Character:

Have you got lots and lots of energy? You’ll need it, because your Weimaraner is on the go all day long. Weims are eager to please and need lots of attention. Set your Weim a task, and he’ll do it with marvellous enthusiasm, especially if it involves digging. Weims can be unruly if you don’t start training early, and you need to be as strong willed as he is, prepared to put lots of time, and knowledge, into socialising and discipline. A bored or neglected Weim can be an extremely destructive force, quite able to wreck your home, not to mention eating your socks, soiling the carpets and barking the place down. On the other hand, your Weimaraner is a kind and gentle person, just clumsy! Because of his size, he can easily knock a child or an elderly person over, not to mention anything you value kept at “tail height”, so he is probably better suited to a larger home. Your Weim is also an escape artist, so don’t leave him alone in the garden for too long, or he will open the gate or be over the fence and away before you know it. Weims love to dig too, so mind your flower beds and favourite bulbs. Your Weim is definitely a one-person dog, and although loving to other members of the family, will be “your dog” for the whole of his life.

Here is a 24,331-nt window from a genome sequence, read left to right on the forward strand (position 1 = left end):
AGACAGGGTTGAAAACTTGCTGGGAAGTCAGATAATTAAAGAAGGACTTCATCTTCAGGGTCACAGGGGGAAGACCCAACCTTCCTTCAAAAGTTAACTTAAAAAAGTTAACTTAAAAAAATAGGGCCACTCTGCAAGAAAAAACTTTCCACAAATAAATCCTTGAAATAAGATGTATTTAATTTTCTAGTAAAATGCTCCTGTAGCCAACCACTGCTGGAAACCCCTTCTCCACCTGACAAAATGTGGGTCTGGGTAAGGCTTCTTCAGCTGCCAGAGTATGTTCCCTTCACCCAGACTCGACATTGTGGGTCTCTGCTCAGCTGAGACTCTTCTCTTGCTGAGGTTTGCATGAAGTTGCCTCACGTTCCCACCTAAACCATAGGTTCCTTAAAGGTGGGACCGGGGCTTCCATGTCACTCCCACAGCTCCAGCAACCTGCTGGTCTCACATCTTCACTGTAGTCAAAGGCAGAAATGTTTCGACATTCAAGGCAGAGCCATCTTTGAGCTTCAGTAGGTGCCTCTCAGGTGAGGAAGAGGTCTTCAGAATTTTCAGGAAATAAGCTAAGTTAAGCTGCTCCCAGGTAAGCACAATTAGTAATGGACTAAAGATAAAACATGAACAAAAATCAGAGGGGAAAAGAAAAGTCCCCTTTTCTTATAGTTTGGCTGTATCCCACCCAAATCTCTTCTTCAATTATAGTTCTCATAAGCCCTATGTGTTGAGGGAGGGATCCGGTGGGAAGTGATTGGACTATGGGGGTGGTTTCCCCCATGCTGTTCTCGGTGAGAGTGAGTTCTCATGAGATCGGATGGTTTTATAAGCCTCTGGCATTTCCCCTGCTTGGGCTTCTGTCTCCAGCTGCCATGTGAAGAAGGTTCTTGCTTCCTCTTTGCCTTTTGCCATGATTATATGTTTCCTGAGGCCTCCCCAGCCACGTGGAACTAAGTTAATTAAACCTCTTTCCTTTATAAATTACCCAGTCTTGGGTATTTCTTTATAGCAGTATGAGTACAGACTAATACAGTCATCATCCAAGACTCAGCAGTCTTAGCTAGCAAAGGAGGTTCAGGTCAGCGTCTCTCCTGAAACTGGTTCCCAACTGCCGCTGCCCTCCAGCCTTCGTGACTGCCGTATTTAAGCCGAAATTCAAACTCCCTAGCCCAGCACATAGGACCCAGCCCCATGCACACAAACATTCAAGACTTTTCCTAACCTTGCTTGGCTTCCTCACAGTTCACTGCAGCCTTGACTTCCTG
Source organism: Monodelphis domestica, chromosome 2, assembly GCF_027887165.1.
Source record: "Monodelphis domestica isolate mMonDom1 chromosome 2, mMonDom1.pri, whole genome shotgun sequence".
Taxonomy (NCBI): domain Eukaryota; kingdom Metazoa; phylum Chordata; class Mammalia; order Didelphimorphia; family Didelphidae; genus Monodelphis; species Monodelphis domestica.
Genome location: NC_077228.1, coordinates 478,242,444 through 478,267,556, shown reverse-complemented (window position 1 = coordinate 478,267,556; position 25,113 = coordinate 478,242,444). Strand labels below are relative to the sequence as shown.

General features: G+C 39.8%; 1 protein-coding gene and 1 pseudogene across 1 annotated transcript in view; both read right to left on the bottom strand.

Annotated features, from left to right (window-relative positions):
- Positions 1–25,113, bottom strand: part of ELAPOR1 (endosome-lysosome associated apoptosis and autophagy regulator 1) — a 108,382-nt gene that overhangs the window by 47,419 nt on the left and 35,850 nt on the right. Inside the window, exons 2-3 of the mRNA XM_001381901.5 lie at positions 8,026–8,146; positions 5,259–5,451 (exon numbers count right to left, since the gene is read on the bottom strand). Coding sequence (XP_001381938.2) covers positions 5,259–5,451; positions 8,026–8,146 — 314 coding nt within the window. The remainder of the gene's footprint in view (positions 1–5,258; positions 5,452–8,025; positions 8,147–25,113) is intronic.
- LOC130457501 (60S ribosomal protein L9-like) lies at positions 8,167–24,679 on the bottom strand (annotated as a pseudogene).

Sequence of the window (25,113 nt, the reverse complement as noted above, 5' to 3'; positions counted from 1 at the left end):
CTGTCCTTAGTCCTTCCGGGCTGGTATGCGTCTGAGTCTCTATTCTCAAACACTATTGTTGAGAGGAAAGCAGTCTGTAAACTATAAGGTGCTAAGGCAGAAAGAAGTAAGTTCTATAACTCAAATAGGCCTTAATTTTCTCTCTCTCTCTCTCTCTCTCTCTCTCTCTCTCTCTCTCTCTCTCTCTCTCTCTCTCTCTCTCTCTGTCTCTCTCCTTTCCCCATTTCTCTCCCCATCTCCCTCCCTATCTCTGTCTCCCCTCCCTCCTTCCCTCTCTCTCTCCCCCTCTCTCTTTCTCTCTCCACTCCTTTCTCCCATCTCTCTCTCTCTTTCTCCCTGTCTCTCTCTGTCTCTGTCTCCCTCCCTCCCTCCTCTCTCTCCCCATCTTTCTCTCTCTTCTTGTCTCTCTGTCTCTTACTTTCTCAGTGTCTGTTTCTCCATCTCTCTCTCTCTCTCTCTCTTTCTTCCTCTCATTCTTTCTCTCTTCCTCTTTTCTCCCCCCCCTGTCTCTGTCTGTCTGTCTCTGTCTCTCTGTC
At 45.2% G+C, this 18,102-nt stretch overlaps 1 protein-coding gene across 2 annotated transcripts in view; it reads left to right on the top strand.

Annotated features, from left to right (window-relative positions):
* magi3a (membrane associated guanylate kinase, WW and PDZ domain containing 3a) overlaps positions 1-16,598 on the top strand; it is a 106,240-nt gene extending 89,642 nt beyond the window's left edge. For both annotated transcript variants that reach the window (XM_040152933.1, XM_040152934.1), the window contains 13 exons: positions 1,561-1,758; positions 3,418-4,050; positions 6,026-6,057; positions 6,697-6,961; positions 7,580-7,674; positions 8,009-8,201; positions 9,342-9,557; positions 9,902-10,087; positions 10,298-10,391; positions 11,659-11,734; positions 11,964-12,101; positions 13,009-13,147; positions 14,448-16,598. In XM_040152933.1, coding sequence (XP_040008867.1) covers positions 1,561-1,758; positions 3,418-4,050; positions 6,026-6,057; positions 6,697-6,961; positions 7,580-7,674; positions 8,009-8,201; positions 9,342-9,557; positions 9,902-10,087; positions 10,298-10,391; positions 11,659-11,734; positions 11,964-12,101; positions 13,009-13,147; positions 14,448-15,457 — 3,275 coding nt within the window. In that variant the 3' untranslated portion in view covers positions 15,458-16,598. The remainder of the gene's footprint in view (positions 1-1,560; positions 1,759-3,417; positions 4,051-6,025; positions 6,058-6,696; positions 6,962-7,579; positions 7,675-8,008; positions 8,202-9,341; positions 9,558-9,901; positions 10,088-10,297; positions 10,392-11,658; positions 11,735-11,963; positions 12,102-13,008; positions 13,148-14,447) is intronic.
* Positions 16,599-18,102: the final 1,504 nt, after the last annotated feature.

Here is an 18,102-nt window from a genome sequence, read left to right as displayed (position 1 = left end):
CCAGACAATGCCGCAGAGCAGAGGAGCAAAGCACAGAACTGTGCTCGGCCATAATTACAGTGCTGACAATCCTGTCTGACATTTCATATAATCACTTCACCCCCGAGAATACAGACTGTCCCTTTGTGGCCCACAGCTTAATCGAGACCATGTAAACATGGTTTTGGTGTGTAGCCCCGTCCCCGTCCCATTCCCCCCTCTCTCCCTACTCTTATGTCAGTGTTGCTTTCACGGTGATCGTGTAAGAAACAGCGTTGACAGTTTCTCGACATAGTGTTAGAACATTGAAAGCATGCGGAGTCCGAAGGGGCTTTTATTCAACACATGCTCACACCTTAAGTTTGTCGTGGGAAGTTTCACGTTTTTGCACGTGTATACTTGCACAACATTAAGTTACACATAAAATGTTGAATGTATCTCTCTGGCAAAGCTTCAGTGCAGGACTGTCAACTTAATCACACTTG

Temperament:

Energetic, excitable, intelligent, your Weim will keep you as busy as he likes to be himself. Your Weim may appear to be a loopy, playful clown, but in truth he is a sensitive soul, and once bonded with you will not leave your side. This clinginess can make him suffer severely from separation anxiety, but once your Weim understands that you are going to come back after going out for a while without him, he will probably just sit at the window, waiting. Your Weim has a mind of his own, and can be stubborn, but with time and patience your pet can learn lots of commands, and will thoroughly enjoy playing agility games with you and taking part in competitions. Given the right training and environment, your Weim will make an adoring, somewhat clingy, totally devoted companion and playmate.

Conformation: